Frederick Weatherspoon is not your typical truck driver.
Truth be told, there’s not much that’s typical about this 51-year-old company driver from Georgia. For example:
- he entered the profession at an age many drivers are stepping out of the cab to find something else to do for the balance of their careers
- he holds a bachelors degree in sociology and a minor in psychology from the University of South Carolina
- he got into trucking after serving in three different branches of the U.S. military — Marines (1984-1989), Air Force Reserves (until 1993) and Army (until 2002)
- he previously was a school bus driver for children with special needs and was a volunteer coach for Special Olympics
But, one thing is for certain, he’s grateful to be part of the industry. His dedication to his new civilian career earned him $10,000, a slew of merchandise and the title of Trucking’s Top Rookie.
The contest is sponsored by Trucker’s News and the Truckload Carriers Association.
Weatherspoon, who went to Daly’s Truck Driving School and now drives for Dartco, was chosen for the award from a field of 10 impressive nominees, all of whom were recognized during ceremonies at the Great American Trucking Show in Dallas recently.
Dartco’s David Worsham said Weatherspoon is always willing to assist with the load they need help with and continues to go the extra mile in all the work he does. Worsham is a new fleet manager for Dartco and said Weatherspoon has been helpful when he had questions about customers.
Shane Johnson, Dartco’s Advantage Driver University coordinator, said Weatherspoon had 100 percent on-time delivers for all 124 loads assigned in his first nine months on the job.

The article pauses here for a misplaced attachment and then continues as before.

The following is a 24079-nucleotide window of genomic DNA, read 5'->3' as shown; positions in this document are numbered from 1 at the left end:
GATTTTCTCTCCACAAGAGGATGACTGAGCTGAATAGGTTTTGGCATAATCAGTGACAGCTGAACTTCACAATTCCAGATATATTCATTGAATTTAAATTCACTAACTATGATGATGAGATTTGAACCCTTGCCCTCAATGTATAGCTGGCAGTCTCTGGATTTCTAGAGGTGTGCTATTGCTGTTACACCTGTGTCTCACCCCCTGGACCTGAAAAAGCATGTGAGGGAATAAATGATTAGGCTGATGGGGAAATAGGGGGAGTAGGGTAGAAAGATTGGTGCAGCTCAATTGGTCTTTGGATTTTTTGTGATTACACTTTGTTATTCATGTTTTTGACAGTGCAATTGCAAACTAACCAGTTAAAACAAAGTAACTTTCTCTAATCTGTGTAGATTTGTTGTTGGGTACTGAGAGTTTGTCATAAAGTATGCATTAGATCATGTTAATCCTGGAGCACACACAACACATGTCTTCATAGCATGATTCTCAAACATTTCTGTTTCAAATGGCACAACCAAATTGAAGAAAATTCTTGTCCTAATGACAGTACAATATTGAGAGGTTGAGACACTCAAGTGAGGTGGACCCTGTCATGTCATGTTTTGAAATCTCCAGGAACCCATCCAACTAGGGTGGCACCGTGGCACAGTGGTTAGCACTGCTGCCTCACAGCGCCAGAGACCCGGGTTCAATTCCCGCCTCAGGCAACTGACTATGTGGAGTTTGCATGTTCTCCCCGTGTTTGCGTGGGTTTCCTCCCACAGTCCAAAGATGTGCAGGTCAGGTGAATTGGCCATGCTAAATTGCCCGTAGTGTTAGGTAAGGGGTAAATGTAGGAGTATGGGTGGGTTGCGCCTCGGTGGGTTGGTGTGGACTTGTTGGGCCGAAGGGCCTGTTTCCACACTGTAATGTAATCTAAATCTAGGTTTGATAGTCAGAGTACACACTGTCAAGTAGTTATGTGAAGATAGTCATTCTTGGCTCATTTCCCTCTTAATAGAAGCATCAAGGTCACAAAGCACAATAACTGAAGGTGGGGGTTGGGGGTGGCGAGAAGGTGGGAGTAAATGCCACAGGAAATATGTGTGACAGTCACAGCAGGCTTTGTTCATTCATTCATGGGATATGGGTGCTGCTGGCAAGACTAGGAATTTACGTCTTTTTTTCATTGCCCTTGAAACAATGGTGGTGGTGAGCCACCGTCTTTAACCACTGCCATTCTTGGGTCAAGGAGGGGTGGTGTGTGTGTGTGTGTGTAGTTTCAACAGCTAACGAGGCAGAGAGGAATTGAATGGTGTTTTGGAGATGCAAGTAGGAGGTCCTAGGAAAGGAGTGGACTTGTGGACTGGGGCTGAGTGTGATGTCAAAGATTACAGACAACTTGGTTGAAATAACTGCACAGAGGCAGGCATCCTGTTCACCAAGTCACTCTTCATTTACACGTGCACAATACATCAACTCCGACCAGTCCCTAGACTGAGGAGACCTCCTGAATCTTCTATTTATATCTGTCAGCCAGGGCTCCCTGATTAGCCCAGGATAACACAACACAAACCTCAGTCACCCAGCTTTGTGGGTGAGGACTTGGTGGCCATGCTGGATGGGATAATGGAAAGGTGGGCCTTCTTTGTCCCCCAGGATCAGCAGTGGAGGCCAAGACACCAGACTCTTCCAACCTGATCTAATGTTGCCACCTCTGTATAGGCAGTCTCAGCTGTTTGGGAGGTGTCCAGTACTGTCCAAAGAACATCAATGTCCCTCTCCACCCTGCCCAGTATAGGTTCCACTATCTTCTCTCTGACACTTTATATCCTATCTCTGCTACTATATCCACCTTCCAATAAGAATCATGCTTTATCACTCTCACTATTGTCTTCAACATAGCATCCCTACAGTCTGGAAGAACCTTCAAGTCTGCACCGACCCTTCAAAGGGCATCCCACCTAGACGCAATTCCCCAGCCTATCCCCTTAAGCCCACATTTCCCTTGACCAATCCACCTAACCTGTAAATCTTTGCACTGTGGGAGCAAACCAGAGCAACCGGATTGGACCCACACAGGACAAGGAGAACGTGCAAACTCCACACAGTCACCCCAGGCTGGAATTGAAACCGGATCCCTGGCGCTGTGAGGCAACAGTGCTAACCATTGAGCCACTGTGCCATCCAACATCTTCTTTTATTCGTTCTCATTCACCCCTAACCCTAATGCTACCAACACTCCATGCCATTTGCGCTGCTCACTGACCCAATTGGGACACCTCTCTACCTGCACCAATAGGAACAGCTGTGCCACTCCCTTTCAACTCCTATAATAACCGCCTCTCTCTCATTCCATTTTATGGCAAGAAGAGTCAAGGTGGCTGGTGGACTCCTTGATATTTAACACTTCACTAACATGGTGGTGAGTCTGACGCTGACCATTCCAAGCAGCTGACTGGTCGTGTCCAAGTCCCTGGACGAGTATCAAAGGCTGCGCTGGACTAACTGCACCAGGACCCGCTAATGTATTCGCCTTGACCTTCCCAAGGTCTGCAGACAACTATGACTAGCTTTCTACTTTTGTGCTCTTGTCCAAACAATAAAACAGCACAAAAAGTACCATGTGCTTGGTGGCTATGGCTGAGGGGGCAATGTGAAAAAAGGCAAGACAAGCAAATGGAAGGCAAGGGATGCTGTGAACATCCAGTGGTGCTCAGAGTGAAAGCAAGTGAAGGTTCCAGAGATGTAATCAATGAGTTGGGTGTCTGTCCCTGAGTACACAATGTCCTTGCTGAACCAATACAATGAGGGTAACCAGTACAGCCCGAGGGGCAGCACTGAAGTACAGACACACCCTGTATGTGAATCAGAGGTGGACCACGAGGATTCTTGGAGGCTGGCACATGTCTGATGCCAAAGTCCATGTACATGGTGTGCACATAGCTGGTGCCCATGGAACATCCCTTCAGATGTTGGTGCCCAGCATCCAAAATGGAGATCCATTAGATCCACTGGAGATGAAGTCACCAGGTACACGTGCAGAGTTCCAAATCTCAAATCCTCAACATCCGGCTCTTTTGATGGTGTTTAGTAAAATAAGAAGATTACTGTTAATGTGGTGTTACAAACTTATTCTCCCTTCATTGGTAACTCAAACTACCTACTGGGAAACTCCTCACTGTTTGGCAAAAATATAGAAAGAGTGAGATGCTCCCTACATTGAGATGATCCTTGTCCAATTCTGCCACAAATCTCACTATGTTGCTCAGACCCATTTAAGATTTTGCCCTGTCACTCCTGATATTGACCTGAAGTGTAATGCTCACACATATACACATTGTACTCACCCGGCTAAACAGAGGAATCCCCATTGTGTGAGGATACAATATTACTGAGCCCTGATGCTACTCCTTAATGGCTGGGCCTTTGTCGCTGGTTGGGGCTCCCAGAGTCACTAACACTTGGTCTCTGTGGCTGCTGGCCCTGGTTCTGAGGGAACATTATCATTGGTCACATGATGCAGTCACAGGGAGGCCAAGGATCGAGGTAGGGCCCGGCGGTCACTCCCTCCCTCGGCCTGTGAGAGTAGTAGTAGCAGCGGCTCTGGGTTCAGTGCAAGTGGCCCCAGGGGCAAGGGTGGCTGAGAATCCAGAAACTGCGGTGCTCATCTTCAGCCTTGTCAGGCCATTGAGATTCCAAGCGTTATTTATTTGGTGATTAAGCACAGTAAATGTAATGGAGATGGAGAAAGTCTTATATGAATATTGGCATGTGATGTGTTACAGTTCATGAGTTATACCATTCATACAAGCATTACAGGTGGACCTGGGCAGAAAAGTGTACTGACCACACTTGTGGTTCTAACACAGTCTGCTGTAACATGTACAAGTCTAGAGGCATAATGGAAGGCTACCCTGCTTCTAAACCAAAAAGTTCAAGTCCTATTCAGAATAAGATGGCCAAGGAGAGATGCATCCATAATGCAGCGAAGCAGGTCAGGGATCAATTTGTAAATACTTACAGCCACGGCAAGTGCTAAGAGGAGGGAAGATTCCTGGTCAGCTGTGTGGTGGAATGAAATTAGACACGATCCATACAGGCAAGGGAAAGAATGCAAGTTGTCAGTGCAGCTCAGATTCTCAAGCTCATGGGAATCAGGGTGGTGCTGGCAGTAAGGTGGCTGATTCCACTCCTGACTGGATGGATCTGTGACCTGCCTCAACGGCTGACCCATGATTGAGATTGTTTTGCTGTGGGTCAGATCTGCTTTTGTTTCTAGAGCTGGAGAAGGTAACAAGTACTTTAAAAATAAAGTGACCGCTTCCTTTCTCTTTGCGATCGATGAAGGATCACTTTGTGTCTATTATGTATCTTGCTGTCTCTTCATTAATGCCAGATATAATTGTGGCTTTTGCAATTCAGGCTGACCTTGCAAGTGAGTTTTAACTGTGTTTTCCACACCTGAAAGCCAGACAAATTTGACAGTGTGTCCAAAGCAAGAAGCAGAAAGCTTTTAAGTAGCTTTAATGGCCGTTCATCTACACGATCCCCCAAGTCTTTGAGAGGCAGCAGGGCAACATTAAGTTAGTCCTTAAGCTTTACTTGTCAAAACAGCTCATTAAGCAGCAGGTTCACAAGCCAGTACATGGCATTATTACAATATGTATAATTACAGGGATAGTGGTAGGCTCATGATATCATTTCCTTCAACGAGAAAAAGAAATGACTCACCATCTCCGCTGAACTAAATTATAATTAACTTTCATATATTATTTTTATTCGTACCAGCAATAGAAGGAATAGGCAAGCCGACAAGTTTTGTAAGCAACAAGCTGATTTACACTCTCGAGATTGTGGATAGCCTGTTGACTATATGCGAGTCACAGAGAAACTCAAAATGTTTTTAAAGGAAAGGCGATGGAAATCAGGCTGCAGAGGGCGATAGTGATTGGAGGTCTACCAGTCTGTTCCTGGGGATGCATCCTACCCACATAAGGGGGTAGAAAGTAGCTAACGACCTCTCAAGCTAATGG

As part of the award nomination, Weatherspoon submitted a statement about his work and himself, In part it said:
“Entering the trucking industry was one of the best choices I have made, and has improved my life tremendously. Beginning a new career can be a daunting task, but becoming a CDL holder and completing Dart’s finishing program built on the skillset I had developed from my experience driving heavy equipment in the military and as a special needs school bus driver. This made for a smooth transition into this thriving line of business, which has enabled me to provide a better way of life for my wife, six children, and four grandchildren.
“Coming onboard at Dartco as a Georgia short haul driver has lifted a lot of stress off my shoulders as it has given my household financial stability, and allows me to come home every night to take care of my wife, who suffers from multiple sclerosis. I am very proud to be a part of this booming industry which has given true peace of mind to me and my family.”
Weatherspoon, said his short term goal is to finish out the year as a Georgia short haul driver and continue to learn about the industry. The next step, he said, is to become an owner/operator.
“With the great pay, job security, and flexibility truck driving has to offer, I have high hopes of a fulfilling career ahead,” said Weatherspoon.
Weatherspoon also offered what could be good advice for other drivers coming to the industry.
“I believe the standards for entry level drivers will most likely become stricter,” said Weatherspoon. “Drivers will need to have cleaner backgrounds, display a higher standard of professionalism, and be more physically fit. This will be a great thing as it will be important to have good quality drivers on the road.”
Along with the $10,000 prize, Weatherspoon received a large award package, including an interview on Red Eye Radio, a custom plaque, a Road Pro Getting Started Living On-the-Go package, $1,000 in cash and 100,000 MyRewards points from Pilot Flying J, a GPS unit and Motor Carrier Road Atlas from Rand McNally, a dash camera from Cobra Electronics, and a Trucking Moves America Forward gift package from the American Trucking Associations.